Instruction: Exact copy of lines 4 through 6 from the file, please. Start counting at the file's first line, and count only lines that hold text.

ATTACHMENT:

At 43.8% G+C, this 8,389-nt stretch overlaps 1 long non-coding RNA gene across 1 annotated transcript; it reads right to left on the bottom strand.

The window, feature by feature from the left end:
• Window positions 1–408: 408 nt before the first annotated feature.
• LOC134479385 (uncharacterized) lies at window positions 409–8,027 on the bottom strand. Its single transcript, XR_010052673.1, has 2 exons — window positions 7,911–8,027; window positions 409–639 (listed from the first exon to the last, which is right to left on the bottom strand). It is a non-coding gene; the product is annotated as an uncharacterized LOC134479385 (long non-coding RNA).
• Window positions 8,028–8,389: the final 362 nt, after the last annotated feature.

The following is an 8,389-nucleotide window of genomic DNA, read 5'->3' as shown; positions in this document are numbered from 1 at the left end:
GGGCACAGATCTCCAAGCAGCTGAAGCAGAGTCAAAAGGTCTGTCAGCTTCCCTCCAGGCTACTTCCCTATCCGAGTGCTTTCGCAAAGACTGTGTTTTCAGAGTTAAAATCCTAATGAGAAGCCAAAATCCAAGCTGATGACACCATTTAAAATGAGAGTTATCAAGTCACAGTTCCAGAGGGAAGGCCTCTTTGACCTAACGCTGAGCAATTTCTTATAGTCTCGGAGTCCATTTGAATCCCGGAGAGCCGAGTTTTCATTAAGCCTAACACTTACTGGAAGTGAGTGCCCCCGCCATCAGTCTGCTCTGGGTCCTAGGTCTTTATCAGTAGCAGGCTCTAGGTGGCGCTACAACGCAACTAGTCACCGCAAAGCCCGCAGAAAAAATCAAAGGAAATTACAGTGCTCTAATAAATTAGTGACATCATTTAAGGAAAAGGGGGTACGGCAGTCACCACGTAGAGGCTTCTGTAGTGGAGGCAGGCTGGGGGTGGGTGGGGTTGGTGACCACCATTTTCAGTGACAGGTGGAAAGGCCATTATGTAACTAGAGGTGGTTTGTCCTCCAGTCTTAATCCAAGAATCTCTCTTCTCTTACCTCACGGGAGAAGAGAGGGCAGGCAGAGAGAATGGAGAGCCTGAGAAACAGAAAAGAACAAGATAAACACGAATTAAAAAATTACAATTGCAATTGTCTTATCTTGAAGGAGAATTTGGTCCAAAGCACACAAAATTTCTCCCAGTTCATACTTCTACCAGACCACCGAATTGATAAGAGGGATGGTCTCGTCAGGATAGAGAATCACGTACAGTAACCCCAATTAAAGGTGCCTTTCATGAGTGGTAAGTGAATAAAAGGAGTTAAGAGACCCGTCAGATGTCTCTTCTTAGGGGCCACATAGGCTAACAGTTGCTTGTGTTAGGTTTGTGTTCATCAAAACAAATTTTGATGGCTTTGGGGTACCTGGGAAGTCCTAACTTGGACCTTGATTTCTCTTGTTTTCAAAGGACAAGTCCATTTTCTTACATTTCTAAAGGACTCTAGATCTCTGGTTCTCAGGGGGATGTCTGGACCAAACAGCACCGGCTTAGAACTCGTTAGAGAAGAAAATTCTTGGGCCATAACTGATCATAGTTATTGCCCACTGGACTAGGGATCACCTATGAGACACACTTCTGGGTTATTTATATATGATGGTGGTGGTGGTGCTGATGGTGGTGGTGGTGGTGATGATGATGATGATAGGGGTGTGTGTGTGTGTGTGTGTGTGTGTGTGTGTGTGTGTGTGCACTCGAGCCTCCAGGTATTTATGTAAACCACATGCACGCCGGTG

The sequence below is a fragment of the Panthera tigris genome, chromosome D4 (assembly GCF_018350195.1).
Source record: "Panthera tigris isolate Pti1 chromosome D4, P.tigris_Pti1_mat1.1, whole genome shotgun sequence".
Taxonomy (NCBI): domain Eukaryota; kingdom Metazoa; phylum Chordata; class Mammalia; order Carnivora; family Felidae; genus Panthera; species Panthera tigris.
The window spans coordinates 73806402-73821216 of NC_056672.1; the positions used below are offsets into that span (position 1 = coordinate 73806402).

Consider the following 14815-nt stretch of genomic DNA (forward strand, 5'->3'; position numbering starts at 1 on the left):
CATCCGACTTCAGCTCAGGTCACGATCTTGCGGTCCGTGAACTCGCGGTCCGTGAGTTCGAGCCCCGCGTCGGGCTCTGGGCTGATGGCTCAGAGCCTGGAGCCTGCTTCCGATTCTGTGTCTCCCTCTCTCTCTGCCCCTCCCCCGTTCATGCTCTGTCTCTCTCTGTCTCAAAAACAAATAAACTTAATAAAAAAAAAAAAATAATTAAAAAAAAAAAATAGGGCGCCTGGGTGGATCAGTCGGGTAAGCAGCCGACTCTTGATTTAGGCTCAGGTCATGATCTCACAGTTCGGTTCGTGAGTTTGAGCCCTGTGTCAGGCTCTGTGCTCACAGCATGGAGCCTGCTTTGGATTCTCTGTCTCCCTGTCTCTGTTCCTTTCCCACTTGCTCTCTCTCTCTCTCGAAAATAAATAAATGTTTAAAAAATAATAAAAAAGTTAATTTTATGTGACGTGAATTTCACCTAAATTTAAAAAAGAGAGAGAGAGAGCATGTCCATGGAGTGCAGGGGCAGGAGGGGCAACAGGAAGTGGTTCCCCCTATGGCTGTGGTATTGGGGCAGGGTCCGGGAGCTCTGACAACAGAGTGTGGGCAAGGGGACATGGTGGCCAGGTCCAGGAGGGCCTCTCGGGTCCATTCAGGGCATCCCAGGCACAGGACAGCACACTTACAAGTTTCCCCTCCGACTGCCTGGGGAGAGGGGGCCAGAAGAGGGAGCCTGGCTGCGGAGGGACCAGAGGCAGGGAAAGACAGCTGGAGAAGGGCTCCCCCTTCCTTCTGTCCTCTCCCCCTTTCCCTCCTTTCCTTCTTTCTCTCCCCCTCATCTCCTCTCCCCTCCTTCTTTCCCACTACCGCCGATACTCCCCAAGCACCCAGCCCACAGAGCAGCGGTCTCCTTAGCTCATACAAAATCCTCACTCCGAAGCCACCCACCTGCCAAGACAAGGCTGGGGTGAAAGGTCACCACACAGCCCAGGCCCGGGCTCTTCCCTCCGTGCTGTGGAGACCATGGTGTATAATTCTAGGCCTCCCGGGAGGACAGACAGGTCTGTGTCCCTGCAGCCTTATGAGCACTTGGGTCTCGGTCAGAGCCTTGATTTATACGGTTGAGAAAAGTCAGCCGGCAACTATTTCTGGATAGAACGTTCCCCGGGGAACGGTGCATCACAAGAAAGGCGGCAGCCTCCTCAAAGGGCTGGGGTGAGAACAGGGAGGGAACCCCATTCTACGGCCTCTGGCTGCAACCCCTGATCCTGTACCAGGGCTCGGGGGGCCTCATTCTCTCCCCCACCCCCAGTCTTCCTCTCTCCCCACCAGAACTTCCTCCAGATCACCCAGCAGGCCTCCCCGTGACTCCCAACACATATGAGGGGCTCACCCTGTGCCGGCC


• LOC134479385 (uncharacterized) lies at window positions 409–8,027 on the bottom strand. Its single transcript, XR_010052673.1, has 2 exons — window positions 7,911–8,027; window positions 409–639 (listed from the first exon to the last, which is right to left on the bottom strand). It is a non-coding gene; the product is annotated as an uncharacterized LOC134479385 (long non-coding RNA).
• Window positions 8,028–8,389: the final 362 nt, after the last annotated feature.

The following is an 8,389-nucleotide window of genomic DNA, read 5'->3' as shown; positions in this document are numbered from 1 at the left end: